Over the years I have tried to make it to the dentist. I have made the appointments, and the office has made bets on whether I would make it. In the past weeks I could no longer avoid the dreaded dentist.  I was in a dither. My broken tooth sent me into a panic. Yes, I know, a small thing for most people but remember the torture chamber of my youth.

I remembered the restful feeling I had when accompanying my husband to his dentist this past year. He is a veteran and this dental office had a day when they provided free dental work for veterans. I thought possibly the restful feeling was the fact I was not the one undergoing the work, but I bit the bullet and had my husband make an appointment. They got me in right away.

The office was as I remembered it, peaceful with restful decor and a quiet atmosphere which calmed my nerves. The staff, knowing I was nervous, took time to make sure I was calm and comfortable. I had a TV right in front of me as I sat in the spa-like comfortable chair. This was not the dental office of my childhood.

And then I met the dentist and the dental assistant who were the essence of calm. I had my teeth examined — not as bad as I thought — and the gentleness made me quit shaking. I made the next three appointments. The truth was in the pudding. Would I make it back to actually have the work done? I canceled the first appointment because we had a blizzard, and the dentist was 40 miles away. I made it to the second appointment.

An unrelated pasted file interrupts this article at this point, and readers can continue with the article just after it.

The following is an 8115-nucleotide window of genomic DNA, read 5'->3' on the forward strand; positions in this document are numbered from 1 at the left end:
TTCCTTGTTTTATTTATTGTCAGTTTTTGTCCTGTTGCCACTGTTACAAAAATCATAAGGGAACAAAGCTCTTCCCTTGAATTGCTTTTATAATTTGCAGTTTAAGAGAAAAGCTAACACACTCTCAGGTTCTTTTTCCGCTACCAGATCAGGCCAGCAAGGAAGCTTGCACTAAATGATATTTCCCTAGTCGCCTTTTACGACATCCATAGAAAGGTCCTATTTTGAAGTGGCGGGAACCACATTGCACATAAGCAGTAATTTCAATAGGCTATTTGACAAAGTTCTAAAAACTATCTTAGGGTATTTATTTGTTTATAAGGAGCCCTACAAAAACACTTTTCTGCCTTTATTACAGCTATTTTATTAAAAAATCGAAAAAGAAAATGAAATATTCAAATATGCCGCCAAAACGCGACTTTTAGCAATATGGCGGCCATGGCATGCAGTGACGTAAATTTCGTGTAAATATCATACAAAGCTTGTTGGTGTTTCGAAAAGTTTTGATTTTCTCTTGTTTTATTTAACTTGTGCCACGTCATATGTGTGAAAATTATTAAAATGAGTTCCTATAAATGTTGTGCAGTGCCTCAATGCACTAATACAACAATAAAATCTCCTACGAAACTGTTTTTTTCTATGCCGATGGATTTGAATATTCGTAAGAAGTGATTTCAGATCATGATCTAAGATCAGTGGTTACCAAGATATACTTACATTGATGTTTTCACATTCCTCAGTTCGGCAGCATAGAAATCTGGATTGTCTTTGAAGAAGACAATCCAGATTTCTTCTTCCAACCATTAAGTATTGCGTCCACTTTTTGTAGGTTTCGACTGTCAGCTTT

As I sat in the chair and watched “The Ellen DeGeneres Show” on television, the dental hygienist worked on my teeth. I almost fell asleep. I was able to daydream and plot my next book, and I can’t believe I am saying this: It was a relaxing time. I have two more appointments, and again I can’t believe I am saying this, but I actually am looking forward to getting my teeth fixed.

I have always loved new technology, but I haven’t thought about it in the terms of dentists. Technology has come a long way in making the torture chambers of my youth into a better experience for those of us that have dental aversion. My fear made the thought of the experience into a bigger terror than it was. I think I need to ponder that and wonder where it might carryover into the rest of my life.

“One of the greatest discoveries a man makes, one of his great surprises, is to find he can do what he was afraid he couldn’t do.” — Henry Ford